N.J. seeks public input on storm plan

Posted: March 13, 2014

Hurricane Sandy shook much of the New Jersey Shore off its foundations, literally and figuratively.

So the state's Office of Emergency Management is asking the public - for the first time - to review the hazard mitigation plan being submitted to the federal government. The plan is updated every three years.

No hearings are scheduled, but in writing, citizens may weigh in on concerns about withstanding disasters, as officials lay the groundwork for mitigating future storms. In a news release, the state's emergency management office said the public comment period is an effort to "increase transparency" with regard to its "disaster risk reduction strategies."

Since the last plan was submitted to the federal government in 2011, New Jersey has experienced seven "high-impact events" and natural disaster declarations, including Sandy, which made landfall near Brigantine on Oct. 29, 2012, and caused more than $38 billion in damage in the state's four shoreline counties.

To be eligible for federal disaster recovery assistance and funding, all states are required to have an approved hazard mitigation plan, but they are not required to seek public input, according to Mary Goepfert, a spokeswoman for the New Jersey Office of Emergency Management.

The plan will be submitted before the public comment period concludes in order to meet a federal deadline, Goepfert said. But the state agency will use the information gleaned from the public as guidance in handling future disasters, she said.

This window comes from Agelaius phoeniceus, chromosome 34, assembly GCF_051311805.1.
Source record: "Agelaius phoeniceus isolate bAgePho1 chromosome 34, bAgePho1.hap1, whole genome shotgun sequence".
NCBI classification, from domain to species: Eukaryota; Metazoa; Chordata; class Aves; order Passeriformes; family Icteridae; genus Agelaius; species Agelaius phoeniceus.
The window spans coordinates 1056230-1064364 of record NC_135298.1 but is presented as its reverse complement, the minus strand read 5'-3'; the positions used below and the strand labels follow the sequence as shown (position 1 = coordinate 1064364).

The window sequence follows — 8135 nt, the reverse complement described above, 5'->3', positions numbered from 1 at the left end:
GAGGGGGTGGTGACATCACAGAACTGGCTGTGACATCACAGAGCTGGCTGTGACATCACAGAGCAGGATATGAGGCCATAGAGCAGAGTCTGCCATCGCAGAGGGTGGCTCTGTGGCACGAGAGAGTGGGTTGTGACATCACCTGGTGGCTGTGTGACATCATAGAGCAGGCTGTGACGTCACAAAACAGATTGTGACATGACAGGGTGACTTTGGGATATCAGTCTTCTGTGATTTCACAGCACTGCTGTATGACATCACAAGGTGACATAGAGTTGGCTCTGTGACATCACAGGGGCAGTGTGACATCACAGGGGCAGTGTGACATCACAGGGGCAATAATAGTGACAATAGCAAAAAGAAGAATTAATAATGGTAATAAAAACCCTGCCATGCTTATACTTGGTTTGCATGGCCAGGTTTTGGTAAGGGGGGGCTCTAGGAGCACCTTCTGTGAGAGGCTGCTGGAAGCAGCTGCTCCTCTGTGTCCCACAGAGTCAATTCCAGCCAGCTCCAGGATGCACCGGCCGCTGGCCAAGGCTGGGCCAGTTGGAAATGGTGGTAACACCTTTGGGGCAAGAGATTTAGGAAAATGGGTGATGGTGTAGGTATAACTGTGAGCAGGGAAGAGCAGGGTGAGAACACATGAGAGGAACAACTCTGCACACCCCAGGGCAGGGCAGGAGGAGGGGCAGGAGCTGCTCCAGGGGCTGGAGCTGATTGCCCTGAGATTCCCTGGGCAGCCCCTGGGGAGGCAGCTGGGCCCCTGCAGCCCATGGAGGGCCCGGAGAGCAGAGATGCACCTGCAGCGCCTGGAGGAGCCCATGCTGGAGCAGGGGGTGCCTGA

The proposed 94-page plan may be viewed and comment submissions may be made by going to www.ready.nj.gov and clicking on the draft of the 2014 New Jersey Hazard Mitigation Plan (HMP).

The monthlong public comment period began Tuesday and will run through April 11.

The plan considers manmade and technological disasters, as well as implementation strategies. The goal is to reduce risks from future perils and establish a basis for prioritizing future funding, according to officials.

"Mitigation strategies are about helping communities reduce the impact of disasters," said Col. Rick Fuentes, superintendent of the state police and director of New Jersey's Office of Emergency Management, in a statement. "The plan provides guidance to aid communities in making decisions about municipal planning and development that will increase sustainability, help save lives, and protect property from future disasters."

Public advocacy groups such as New Jersey Future are applauding the state's efforts to allow the public to have a say about its emergency planning.

As the state moves forward after Sandy, it is important to include its citizens in decisions about future storm mitigation, said Peter Kasabach, executive director of New Jersey Future, a nonprofit, nonpartisan public advocacy group that promotes sustainable land use.

"We have been requesting since last fall that the public be allowed to review a draft and are delighted that the public will now have this opportunity," he said.

New Jersey Future will analyze the lengthy plan and submit comments, Kasabach said. A review of the state's previous plan found three specific issues that the group felt needed to be addressed: a comprehensive assessment of shoreline risk, including vulnerabilities of storm surge and sea level rise; the failure to consult local planning boards and professional staffs, which may have tools and helpful information; and the lack of full engagement by municipalities in county plans in assessing risks and prioritizing mitigation.

The state's hazard mitigation plan will "only make a difference if it leads to a change in the way decisions are made," said Chris Sturm, senior director of state policy for New Jersey Future.

"We look forward to reviewing the state Hazard Mitigation Plan to ensure that it includes the lessons we learned in Superstorm Sandy."


609-652-8382 @JacquelineUrgo


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